Black history should be studied in school
February 16, 2023
To The Eagle:
Sports’ greats Jack Robinson, Hank Aaron, Jim Thorpe, and Roberto Clemente, as well as Supreme Court Justice Sonia Sotomayor, civil rights heroine Rosa Parks, and Nelson Mandela, Africa’s former president and apartheid’s legendary nemesis, all share two commonalities:
First: they are ‘people of color’ whose published biographies reflect upon their lifelong struggles against, and personal triumphs over, the racial prejudice and bigotry they had to overcome as they fought to live successful, ultimately famous, lives.
The second commonality: their biographies have been banned from Florida’s school libraries because Ron DeSantis, that state’s governor and leading racist demagogue, has declared that such inspiring literature “lacks educational value, creates divisiveness and promotes White shame.”
DeSantis has stated that ‘Black history’ is merely Critical Race Theory, not U.S. history, and is undeserving of separate, dedicated study.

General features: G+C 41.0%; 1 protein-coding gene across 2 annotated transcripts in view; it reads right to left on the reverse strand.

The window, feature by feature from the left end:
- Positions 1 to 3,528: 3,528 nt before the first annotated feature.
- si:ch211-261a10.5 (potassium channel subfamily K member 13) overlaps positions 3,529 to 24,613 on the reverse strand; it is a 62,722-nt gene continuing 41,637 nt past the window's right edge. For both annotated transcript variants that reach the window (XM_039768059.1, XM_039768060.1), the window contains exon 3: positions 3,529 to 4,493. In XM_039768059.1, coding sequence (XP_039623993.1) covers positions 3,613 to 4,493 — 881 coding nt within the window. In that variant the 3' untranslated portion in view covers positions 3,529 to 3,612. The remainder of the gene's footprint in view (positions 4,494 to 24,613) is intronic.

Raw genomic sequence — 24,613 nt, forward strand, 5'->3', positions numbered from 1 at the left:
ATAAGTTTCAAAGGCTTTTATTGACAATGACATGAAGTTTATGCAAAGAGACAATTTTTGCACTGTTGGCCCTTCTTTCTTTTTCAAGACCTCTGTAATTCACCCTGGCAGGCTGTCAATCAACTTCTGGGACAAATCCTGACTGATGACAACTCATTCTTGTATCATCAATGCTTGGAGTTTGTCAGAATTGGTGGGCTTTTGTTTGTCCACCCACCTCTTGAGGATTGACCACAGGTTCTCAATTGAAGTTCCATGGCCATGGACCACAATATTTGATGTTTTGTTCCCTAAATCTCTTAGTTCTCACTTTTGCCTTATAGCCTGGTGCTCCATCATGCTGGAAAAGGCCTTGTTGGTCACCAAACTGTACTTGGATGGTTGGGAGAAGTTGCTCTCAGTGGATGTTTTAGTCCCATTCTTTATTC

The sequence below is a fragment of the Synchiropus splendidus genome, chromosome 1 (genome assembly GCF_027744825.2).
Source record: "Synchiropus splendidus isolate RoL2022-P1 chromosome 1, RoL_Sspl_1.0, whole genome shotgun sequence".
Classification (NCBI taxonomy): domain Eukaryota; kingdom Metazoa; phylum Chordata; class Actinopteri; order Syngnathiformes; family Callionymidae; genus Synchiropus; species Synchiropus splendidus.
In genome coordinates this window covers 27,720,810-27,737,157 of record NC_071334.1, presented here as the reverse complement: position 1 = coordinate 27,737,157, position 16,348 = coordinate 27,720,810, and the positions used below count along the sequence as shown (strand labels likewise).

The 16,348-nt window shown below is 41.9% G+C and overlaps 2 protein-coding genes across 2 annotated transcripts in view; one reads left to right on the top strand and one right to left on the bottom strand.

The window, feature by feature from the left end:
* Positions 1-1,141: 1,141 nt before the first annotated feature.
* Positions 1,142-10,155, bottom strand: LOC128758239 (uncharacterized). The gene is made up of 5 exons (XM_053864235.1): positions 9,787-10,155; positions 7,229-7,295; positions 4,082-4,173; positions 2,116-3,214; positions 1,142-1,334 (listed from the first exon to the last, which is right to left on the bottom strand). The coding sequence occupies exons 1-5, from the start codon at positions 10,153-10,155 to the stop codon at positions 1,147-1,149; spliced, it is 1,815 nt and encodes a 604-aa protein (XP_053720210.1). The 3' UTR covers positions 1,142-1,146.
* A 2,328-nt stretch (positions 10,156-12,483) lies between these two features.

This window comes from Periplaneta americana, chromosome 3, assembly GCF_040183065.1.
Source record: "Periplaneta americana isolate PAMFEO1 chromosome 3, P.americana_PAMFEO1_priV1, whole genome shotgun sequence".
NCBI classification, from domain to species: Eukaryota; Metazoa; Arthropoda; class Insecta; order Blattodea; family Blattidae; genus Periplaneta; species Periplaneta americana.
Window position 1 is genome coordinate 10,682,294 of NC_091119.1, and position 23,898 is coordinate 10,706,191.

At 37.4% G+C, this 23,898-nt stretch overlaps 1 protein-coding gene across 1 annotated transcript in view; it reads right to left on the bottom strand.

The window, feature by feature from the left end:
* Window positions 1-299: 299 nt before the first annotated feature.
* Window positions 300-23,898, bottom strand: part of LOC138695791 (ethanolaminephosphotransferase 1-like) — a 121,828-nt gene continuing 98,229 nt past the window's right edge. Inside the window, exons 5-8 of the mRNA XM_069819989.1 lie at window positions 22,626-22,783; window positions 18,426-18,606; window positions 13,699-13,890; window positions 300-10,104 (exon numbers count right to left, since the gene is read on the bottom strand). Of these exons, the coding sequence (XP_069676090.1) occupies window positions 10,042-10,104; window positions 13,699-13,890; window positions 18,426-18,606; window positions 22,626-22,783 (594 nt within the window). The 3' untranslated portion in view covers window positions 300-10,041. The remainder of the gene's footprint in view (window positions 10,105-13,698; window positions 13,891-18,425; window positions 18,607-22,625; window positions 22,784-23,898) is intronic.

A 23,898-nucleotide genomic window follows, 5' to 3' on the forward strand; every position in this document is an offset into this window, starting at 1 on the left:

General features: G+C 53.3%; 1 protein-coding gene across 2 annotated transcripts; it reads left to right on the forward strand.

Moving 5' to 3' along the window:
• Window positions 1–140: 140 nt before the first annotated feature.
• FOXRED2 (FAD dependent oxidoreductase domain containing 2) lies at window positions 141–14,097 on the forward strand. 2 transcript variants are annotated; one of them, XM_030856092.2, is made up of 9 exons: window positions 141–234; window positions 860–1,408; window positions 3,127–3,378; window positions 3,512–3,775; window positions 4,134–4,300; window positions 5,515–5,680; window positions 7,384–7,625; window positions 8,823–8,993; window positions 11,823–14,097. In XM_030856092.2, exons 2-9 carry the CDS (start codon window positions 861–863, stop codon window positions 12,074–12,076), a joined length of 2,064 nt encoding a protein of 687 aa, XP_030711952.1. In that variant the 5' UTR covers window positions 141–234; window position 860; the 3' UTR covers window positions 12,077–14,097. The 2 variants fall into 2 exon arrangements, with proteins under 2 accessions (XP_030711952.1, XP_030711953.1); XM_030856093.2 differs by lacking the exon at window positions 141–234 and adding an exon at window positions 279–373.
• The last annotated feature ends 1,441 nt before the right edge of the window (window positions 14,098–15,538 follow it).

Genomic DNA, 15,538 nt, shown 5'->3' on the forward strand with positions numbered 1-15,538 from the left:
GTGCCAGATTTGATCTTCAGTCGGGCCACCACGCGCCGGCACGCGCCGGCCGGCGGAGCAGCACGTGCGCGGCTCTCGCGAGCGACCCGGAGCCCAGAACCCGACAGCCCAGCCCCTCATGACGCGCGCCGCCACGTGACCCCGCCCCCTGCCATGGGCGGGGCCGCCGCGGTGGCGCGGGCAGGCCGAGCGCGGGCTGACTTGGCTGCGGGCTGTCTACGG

That view is supported by white supremacist ideologues, who demean the history, culture, and contributions of Black people. This echoes other ongoing efforts across the United States to purge the public sphere of any mention of ‘divisive concepts,’ or any conversation about the fact of enduring racism in the history of this nation.
Hundreds of school districts located in 32 states covering about four million pupils, heavily concentrated in the Republican strongholds of Texas and Florida, have banned over 2,500 books in different US school districts and libraries- more than ever previously recorded. They have overwhelmingly targeted books by authors of color, about racism, sexuality, gender, and their history in this country.
Ray Bradbury intended his dystopian novel ‘Fahrenheit 451', about a dark American landscape backlit by the bonfires of burning books, to be a warning. Ultra-Conservative puritanical, racist, prurient book censors are instead using Bradbury’s plot as a blueprint for action.
Black history deserves to be studied separately as a grim chapter of American history, because the Black American experience remains shackled to its Jim Crow past. As famous Southern novelist William Faulkner has observed, “ the past is never dead. It’s not even past.”
JB Bouchard, Puget Island